Entrepreneurs don’t think like most people. They swim upstream when everyone else swims down. They say “yes, I can” when others say, “No, I can’t.” And they zig when others zag.
All of these qualities take a certain type of personality: someone who possesses not only the competence to answer a consumer need but also the confidence to challenge the status quo. These qualities also require persistence, because the ability to hunt down solutions to complex problems, and keep hunting, separates the “gonna-be’s” from the “never-will-be’s.”
The gonna-be’s find reasons to succeed — and keep succeeding — while the never-will-be’s find excuses not to keep going. And what separates the two is how they think, specifically whether they think effectively.
Now, there’s good news and bad news with learning to think effectively. The good news is, it’s possible to rewire your brain to look for positives instead of negatives, to see failure as a temporary state of learning rather than a permanent state of acceptance. The bad news is that rewiring isn’t easy. It requires a keen sense of self-awareness to recognize what that voice in your head is saying in uncomfortable situations. It takes courage to admit that your current mode of thinking can be improved. And it takes consistent effort, to cultivate a new process.
So, are you ready to optimize your thinking? Here are three strategies to get started:
1. Measure and manage.
What gets measured gets improved, so the first step to optimizing how you think is to take an inventory of two things: 1) the situations that cause you anxiety, fear or restlessness; and 2) the words and phrases you tell yourself in those situations.
Imagine the number one situation you try to avoid at all costs. It may be public speaking, working with someone one-on-one or raising your hand to voice a concern in a meeting. Next, identify the negative words and phrases that come to mind when you think about it. Some examples are, “I hate public speaking,” “I get nervous in front of crowds,” or “I’m not good at this.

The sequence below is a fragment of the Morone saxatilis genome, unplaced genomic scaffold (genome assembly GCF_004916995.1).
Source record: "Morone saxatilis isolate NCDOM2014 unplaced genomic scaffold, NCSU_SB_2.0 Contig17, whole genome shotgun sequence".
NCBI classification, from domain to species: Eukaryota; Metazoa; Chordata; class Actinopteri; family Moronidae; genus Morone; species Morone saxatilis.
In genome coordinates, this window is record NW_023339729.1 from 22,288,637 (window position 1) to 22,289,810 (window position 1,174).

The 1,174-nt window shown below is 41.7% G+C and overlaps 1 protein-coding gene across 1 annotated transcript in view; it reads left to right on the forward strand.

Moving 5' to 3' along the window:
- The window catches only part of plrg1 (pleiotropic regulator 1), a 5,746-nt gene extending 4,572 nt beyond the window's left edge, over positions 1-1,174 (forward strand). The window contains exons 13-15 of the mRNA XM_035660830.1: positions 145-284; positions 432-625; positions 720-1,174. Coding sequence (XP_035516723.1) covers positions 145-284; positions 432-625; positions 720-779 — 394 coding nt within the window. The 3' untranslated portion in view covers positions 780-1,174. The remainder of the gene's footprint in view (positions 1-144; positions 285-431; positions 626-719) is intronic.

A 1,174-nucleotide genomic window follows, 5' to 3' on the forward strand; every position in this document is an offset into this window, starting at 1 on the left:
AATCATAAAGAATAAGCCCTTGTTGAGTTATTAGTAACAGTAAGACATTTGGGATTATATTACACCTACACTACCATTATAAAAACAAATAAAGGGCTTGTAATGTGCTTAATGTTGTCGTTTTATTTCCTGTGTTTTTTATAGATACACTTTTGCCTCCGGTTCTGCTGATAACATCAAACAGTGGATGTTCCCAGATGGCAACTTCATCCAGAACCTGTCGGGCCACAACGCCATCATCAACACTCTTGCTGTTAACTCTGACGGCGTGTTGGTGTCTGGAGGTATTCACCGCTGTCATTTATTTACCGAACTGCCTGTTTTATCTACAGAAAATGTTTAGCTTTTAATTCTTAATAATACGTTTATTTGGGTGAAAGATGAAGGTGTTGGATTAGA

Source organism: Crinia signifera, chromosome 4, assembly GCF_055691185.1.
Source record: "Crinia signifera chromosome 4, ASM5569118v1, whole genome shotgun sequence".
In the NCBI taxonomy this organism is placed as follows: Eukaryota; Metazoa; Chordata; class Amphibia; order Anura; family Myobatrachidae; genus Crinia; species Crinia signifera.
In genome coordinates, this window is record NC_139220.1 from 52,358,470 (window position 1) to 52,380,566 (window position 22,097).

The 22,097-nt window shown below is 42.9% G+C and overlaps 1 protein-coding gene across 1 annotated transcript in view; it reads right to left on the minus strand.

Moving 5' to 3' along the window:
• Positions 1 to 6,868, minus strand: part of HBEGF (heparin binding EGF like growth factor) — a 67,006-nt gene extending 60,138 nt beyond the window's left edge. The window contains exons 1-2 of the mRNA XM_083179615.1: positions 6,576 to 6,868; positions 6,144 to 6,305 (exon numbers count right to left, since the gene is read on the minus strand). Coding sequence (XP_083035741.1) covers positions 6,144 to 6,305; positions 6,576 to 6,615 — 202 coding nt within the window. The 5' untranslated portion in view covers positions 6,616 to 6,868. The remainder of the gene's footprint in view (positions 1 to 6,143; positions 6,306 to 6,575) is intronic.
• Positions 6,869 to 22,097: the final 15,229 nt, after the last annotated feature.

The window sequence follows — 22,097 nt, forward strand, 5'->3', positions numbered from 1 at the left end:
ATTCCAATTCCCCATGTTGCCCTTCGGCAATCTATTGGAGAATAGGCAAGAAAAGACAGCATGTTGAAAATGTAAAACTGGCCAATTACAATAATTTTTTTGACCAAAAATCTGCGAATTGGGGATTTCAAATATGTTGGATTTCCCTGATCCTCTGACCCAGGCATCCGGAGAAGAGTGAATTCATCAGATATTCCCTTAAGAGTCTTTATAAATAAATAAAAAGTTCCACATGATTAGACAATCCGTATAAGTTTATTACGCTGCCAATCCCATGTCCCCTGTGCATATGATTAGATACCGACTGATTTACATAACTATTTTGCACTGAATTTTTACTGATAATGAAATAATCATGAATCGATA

2. Visualize success.
Now it’s time to flip the negative on its head. Once you’ve identified the situation and the negative self-talk that comes to mind, visualize yourself in the hot seat. That is, if public speaking makes you want to run the other way, imagine yourself delivering a presentation. At this point, you’re probably feeling the same emotions arise as if you were actually there (and this is an imaginary situation!).
But these feelings are good, because they mean that you understand the power of visualization. If you can imagine the negative, then you can also imagine the positive. Your brain doesn’t know the difference between what’s real and what isn’t, so every time a negative enters your thought stream, replace it with a positive.
It doesn’t even matter if you don’t believe what you tell yourself at first, because the more often you tell yourself XYZ, the more inclined your brain is to believe it’s true. The key here is consistency. Every time that little “I’m not good at this” thought comes to mind, immediately replace it with “I’ve got this” or — even better — “I’m going to crush this and everything else in my path.”
Set small goals for yourself to measure progress. Make it a goal to pay attention to your self-talk every day until noon — if the thought of doing so for an entire day is too much. Or, start with just one single event, and every time a negative thought enters your mind, flip it on its positive head, and visualize success.
Repeat this every time that the thought of that feared event occurs. Once you’ve overcome this hurdle — and be aware that nothing will happen overnight –move on to the next. You’ll know you’re “there” when you find yourself in those situations you used to dread and have no tendency to take flight.
How you think determines how you feel, and ultimately how you perform. Leverage your own thinking to overcome the inevitable setbacks and you’ll be on your way to becoming the next success story.
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